Next stop was the London Eye via a McDonald's pit stop and then onto walking to the Tower of London. I didn't realise it at the time but walking from St James' Park to Tower Hill is a very long way and now explains why Ben kept whinging that he has never walked so far in his life. There are weaving pathways down the Thames and so without the benefit of street signs you don't realise exactly where you are. Eventually, after stopping at the Tate Modern on the way, we were spat out at the end of the walkways near Tower Bridge and we climbed the stairs to walk across it.

I'm not sure what I expected of the Tower of London, only it wasn't what I saw. The crown jewels were spectacular and very sparkly but I walked straight past the Koh-i-noor diamond not even realising what it was and that was the thing I wanted to see the most. I'm not picky or greedy. I don't have to have one of the big jewels, but it would be nice just t have one of the gems that adorn the scepters, swords and crowns. Some are so big that they look like costume jewellery.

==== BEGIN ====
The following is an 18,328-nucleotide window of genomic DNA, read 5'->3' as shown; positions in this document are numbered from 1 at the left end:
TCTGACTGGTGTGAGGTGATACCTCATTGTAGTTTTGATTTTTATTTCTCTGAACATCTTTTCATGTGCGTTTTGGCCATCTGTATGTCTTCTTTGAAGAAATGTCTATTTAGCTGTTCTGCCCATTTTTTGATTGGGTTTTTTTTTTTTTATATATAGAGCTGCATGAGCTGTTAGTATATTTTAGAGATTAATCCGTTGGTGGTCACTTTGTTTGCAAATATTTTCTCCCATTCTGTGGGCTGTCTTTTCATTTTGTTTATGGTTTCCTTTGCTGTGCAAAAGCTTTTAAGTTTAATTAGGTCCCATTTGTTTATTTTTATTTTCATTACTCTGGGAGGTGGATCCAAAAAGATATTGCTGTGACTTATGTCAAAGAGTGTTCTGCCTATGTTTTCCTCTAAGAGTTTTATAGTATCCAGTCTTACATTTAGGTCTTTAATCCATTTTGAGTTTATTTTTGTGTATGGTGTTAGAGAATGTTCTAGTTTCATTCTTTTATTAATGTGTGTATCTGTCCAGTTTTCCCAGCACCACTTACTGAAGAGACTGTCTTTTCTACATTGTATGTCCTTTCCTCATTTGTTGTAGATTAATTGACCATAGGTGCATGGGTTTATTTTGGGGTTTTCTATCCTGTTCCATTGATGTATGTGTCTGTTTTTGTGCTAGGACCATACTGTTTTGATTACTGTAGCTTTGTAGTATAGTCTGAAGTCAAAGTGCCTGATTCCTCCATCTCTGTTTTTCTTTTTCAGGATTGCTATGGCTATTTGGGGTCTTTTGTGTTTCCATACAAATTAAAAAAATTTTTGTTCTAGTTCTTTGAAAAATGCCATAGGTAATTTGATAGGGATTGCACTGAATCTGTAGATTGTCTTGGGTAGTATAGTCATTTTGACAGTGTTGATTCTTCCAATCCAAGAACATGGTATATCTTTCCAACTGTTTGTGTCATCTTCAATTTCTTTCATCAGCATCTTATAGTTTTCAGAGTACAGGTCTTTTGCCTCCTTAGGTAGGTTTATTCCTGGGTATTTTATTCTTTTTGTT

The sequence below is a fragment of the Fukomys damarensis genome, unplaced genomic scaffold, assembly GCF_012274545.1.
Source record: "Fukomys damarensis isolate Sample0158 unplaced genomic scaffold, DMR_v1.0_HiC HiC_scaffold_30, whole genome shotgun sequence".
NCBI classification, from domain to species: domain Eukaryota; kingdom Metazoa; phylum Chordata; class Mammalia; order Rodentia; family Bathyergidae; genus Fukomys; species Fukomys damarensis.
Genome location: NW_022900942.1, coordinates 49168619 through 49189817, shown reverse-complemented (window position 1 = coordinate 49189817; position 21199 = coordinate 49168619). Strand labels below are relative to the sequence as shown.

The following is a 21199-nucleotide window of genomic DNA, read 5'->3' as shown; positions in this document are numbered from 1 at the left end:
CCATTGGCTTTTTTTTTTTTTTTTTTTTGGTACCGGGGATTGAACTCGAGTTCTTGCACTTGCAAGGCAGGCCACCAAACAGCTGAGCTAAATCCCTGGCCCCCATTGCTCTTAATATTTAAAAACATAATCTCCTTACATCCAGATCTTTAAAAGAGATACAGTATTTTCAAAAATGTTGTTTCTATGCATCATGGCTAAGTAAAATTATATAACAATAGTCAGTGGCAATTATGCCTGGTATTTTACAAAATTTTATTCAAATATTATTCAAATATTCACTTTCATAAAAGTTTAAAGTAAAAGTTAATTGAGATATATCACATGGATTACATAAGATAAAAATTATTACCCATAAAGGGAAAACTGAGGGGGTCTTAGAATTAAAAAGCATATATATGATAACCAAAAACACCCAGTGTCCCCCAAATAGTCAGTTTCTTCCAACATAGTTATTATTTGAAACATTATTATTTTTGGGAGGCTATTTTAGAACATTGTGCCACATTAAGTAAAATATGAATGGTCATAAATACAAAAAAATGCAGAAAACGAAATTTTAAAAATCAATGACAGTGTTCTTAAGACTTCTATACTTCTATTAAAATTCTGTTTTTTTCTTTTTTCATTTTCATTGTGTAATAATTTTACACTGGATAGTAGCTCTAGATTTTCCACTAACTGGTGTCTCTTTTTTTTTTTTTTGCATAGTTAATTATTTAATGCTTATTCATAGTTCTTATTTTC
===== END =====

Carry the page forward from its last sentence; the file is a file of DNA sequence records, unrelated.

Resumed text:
Am very glad not to be living in the middle ages and having to wear the chain and armour that they had back then. I am also happy to report that there was armour for the horses though. That always concerned me when we were learning about the Crusades back in school, "What about the poor horses?"

Our day came to a close at the pub across from the Tower where a beggar came right up to our table and asked for the food that we were still eating. It would have been sad the first time but when he came back three times it started to get off putting. It did, however, give us something to talk about with the group of guys sitting across from us who we then joined with to have a drink and chat.